Mar 20 – 23, 2023
Campus Garching
Europe/Berlin timezone

Calcium(II)-containing borosilicate aerogels as promising materials for application in regenerative medicine

Mar 21, 2023, 4:00 PM
2h
Yards 4 - 6 (Fakultät für Maschinenwesen)

Yards 4 - 6

Fakultät für Maschinenwesen

Board: TU-054
Poster Functional Materials Poster session TUESDAY

Speaker

Dr Zoltán Dudás (Centre for Energy Research, Neutron Spectroscopy Department, Budapest, Hungary)

Description

Hybrid aerogels in general are promising scaffolds for bone regeneration owing to the high porosity, nanostructured surface and versatile functionalization of this family of sol-gel materials. Our study focuses on the design, synthesis, in-depth structural characterization and in vitro biological testing of calcium(II)-containing hybrid borosilicate aerogels. Little is known about the behavior of nanostructured porous borosilicate materials in biological media (changing micro- and nanostructure, altered physical and chemical properties, reaction to environmental influences, etc.). Understanding the structure-property-function relationships in relation to biological systems is the most important objective of the present research.
Hybrid borosilicate aerogels were prepared by sol-gel synthesis using various molecular weight PVAs and different calcium sources (CaCl2, Ca3(PO4)2, hydroxyapatite) as bioactive ingredients. The structural characterizations were done employing various techniques in terms of composition (FTIR, solid-state NMR), texture and morphological properties (N2–sorption porosimetry, small angle neutron scattering, electron microscopy). These studies reveal the interconnected mesoporous structure of the scaffolds with pore diameters of 20-45 nm and apparent surface areas of 540-1038 m2/g. The synthetized materials were characterized employing various techniques in terms of composition, texture and morphological properties. Contrast-variated SANS has been used to describe the mesoporous structure of the scaffolds and their behaviour in aqueous environment. The suspensions of the aerogels were studied by dynamic light scattering and Zeta potentials were measured. Selected materials were submitted to in vitro experiments to determine their biocompatibility and bioactivity. Viability assays and time lapse video microscopy imaging of cell proliferation and scratch closure were performed using human mesenchymal stem cells. These experiments revealed the high affinity of the cells towards the hybrid borosilicate aerogels.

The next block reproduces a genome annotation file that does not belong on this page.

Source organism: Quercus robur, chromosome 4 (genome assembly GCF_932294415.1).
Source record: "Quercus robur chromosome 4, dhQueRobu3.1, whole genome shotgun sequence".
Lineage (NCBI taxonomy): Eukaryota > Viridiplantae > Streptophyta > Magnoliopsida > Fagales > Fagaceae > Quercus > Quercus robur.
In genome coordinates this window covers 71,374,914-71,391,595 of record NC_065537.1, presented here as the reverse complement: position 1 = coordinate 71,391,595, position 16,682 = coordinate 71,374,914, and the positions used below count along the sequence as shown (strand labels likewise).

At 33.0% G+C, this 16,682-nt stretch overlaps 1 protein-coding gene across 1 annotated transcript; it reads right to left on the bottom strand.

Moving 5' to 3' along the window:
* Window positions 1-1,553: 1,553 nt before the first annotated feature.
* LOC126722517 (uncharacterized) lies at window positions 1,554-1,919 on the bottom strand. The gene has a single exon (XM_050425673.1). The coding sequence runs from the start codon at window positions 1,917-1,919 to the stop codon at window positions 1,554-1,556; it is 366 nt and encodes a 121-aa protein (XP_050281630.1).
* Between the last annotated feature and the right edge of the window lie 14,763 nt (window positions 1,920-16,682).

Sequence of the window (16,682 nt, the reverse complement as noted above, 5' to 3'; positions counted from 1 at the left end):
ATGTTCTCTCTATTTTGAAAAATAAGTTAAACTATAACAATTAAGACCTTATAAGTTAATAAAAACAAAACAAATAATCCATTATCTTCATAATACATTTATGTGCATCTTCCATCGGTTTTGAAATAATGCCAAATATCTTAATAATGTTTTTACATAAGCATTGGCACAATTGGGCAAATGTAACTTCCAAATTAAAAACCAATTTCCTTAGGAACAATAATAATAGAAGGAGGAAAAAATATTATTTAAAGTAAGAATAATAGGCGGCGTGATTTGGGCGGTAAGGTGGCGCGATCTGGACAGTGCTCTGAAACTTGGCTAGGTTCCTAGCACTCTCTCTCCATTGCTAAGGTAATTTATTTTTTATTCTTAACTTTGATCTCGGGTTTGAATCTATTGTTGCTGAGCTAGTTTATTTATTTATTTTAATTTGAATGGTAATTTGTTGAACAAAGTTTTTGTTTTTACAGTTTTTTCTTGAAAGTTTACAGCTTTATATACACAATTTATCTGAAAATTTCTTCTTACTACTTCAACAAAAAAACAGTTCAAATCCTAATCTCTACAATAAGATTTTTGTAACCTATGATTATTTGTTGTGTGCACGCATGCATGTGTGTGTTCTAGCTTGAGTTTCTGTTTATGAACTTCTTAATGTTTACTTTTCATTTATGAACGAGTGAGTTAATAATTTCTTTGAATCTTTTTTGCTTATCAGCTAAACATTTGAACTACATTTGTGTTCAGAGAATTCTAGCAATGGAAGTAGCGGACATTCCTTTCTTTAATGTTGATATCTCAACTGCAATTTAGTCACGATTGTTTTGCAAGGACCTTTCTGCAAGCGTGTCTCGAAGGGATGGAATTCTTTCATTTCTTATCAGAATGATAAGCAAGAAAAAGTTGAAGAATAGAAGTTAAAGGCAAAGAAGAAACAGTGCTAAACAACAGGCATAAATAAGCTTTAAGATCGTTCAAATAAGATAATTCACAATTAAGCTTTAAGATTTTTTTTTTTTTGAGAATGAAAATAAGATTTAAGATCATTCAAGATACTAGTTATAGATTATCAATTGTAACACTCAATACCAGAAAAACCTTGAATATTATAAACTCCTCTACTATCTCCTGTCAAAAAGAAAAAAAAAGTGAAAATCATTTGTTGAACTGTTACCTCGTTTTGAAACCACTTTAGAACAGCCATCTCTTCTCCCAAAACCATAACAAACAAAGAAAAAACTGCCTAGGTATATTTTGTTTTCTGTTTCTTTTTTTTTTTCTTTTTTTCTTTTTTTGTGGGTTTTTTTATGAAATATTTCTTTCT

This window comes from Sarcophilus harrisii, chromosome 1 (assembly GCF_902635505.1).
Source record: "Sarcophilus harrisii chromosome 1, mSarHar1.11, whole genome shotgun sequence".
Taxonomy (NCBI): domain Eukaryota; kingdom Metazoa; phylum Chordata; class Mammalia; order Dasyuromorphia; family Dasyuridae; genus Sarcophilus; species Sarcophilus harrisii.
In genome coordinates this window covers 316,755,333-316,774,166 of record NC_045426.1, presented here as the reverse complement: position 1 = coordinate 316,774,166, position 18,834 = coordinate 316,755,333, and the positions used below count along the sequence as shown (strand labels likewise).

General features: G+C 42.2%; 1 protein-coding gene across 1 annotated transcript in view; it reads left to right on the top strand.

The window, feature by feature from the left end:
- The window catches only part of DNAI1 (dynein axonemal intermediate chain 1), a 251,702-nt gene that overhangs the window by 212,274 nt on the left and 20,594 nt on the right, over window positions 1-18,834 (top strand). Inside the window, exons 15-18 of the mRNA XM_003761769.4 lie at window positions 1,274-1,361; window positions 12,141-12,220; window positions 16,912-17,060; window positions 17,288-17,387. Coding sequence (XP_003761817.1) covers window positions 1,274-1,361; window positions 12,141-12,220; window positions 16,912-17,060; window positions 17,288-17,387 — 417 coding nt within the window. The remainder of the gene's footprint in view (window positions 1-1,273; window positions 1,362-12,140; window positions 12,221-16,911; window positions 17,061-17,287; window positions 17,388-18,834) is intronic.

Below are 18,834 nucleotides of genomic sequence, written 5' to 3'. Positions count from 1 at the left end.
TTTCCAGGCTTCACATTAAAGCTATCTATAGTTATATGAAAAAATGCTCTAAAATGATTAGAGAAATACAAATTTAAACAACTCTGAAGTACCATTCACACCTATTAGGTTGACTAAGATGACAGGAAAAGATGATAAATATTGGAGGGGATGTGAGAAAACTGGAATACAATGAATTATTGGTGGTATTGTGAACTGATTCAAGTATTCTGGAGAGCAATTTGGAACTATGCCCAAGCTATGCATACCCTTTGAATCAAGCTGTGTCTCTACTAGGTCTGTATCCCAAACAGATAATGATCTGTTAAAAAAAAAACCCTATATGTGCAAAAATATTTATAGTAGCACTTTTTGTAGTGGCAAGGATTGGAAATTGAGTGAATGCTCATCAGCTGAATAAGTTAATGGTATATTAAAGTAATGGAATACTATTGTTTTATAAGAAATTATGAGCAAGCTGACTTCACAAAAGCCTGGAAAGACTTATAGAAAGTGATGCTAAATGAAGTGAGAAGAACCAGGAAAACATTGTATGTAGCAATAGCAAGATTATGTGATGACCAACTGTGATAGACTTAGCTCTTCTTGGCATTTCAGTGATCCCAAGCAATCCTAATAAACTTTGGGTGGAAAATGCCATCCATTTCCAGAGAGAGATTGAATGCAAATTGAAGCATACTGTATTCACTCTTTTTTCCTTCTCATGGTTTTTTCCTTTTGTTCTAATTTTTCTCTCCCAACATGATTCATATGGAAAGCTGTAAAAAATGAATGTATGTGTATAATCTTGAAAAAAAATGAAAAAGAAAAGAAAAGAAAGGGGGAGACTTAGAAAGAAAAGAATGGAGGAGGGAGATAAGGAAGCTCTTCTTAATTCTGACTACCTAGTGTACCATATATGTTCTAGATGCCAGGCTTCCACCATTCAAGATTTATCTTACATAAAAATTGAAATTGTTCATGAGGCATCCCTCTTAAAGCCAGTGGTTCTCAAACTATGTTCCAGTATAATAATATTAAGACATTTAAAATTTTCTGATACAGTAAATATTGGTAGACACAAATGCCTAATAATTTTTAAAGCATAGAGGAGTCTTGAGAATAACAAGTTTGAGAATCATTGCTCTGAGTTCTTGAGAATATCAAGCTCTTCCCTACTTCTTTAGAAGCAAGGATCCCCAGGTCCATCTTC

Primary authors

Dr Zoltán Dudás (Centre for Energy Research, Neutron Spectroscopy Department, Budapest, Hungary) Zoltán Balogh (Centre for Energy Research, Neutron Spectroscopy Department, Budapest, Hungary) Dr József Kalmár (University of Debrecen, Department of Inorganic and Analytical Chemistry, Debrecen, Hungary) Dr Adél Len (Centre for Energy Research, Neutron Spectroscopy Department, Budapest, Hungary)

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